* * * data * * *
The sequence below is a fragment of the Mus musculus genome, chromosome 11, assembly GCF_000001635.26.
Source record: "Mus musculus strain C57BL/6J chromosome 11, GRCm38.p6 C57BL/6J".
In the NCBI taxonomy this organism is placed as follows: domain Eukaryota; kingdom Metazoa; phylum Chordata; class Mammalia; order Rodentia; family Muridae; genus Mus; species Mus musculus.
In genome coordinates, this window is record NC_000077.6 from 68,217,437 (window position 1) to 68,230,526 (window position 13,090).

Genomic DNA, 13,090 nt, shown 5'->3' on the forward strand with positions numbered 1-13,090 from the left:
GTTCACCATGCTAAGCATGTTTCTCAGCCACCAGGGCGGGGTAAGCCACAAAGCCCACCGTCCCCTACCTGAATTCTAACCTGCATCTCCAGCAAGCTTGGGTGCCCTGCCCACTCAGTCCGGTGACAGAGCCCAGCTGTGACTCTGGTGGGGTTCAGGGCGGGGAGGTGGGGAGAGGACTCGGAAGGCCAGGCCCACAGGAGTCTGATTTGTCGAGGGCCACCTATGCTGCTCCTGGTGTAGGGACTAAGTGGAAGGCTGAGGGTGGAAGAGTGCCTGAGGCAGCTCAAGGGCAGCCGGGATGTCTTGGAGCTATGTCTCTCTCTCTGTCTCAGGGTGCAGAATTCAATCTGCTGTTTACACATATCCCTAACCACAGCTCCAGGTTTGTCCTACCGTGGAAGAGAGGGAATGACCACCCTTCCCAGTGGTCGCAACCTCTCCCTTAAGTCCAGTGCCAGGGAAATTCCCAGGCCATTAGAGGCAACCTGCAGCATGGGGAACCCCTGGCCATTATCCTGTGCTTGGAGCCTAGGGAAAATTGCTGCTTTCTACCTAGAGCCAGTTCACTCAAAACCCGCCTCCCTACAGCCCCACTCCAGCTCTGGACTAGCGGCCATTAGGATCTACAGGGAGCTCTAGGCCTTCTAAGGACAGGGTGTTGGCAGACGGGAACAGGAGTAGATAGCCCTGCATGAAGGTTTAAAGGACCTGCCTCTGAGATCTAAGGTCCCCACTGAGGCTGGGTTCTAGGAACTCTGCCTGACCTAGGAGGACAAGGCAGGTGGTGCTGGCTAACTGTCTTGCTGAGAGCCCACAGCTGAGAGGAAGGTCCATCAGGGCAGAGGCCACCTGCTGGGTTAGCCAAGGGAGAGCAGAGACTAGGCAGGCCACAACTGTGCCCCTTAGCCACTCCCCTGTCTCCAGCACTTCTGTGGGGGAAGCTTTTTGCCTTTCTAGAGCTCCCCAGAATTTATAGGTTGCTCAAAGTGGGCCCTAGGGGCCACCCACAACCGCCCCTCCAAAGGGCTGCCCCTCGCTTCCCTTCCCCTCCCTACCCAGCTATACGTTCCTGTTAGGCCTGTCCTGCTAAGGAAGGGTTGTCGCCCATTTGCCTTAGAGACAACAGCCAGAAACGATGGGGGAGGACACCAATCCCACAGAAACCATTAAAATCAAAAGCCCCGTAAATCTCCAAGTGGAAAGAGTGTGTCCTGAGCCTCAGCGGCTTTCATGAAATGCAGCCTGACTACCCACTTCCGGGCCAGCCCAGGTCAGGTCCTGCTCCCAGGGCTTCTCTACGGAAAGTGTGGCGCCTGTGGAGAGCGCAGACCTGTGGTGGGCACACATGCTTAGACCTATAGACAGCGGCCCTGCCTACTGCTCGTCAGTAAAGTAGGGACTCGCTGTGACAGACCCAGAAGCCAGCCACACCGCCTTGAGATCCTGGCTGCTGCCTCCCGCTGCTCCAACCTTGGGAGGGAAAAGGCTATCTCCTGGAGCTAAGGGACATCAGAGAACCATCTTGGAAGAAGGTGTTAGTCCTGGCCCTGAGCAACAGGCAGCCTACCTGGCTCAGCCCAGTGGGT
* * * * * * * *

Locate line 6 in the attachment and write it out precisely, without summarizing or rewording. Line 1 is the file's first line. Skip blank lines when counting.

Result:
GTTCACCATGCTAAGCATGTTTCTCAGCCACCAGGGCGGGGTAAGCCACAAAGCCCACCGTCCCCTACCTGAATTCTAACCTGCATCTCCAGCAAGCTTGGGTGCCCTGCCCACTCAGTCCGGTGACAGAGCCCAGCTGTGACTCTGGTGGGGTTCAGGGCGGGGAGGTGGGGAGAGGACTCGGAAGGCCAGGCCCACAGGAGTCTGATTTGTCGAGGGCCACCTATGCTGCTCCTGGTGTAGGGACTAAGTGGAAGGCTGAGGGTGGAAGAGTGCCTGAGGCAGCTCAAGGGCAGCCGGGATGTCTTGGAGCTATGTCTCTCTCTCTGTCTCAGGGTGCAGAATTCAATCTGCTGTTTACACATATCCCTAACCACAGCTCCAGGTTTGTCCTACCGTGGAAGAGAGGGAATGACCACCCTTCCCAGTGGTCGCAACCTCTCCCTTAAGTCCAGTGCCAGGGAAATTCCCAGGCCATTAGAGGCAACCTGCAGCATGGGGAACCCCTGGCCATTATCCTGTGCTTGGAGCCTAGGGAAAATTGCTGCTTTCTACCTAGAGCCAGTTCACTCAAAACCCGCCTCCCTACAGCCCCACTCCAGCTCTGGACTAGCGGCCATTAGGATCTACAGGGAGCTCTAGGCCTTCTAAGGACAGGGTGTTGGCAGACGGGAACAGGAGTAGATAGCCCTGCATGAAGGTTTAAAGGACCTGCCTCTGAGATCTAAGGTCCCCACTGAGGCTGGGTTCTAGGAACTCTGCCTGACCTAGGAGGACAAGGCAGGTGGTGCTGGCTAACTGTCTTGCTGAGAGCCCACAGCTGAGAGGAAGGTCCATCAGGGCAGAGGCCACCTGCTGGGTTAGCCAAGGGAGAGCAGAGACTAGGCAGGCCACAACTGTGCCCCTTAGCCACTCCCCTGTCTCCAGCACTTCTGTGGGGGAAGCTTTTTGCCTTTCTAGAGCTCCCCAGAATTTATAGGTTGCTCAAAGTGGGCCCTAGGGGCCACCCACAACCGCCCCTCCAAAGGGCTGCCCCTCGCTTCCCTTCCCCTCCCTACCCAGCTATACGTTCCTGTTAGGCCTGTCCTGCTAAGGAAGGGTTGTCGCCCATTTGCCTTAGAGACAACAGCCAGAAACGATGGGGGAGGACACCAATCCCACAGAAACCATTAAAATCAAAAGCCCCGTAAATCTCCAAGTGGAAAGAGTGTGTCCTGAGCCTCAGCGGCTTTCATGAAATGCAGCCTGACTACCCACTTCCGGGCCAGCCCAGGTCAGGTCCTGCTCCCAGGGCTTCTCTACGGAAAGTGTGGCGCCTGTGGAGAGCGCAGACCTGTGGTGGGCACACATGCTTAGACCTATAGACAGCGGCCCTGCCTACTGCTCGTCAGTAAAGTAGGGACTCGCTGTGACAGACCCAGAAGCCAGCCACACCGCCTTGAGATCCTGGCTGCTGCCTCCCGCTGCTCCAACCTTGGGAGGGAAAAGGCTATCTCCTGGAGCTAAGGGACATCAGAGAACCATCTTGGAAGAAGGTGTTAGTCCTGGCCCTGAGCAACAGGCAGCCTACCTGGCTCAGCCCAGTGGGT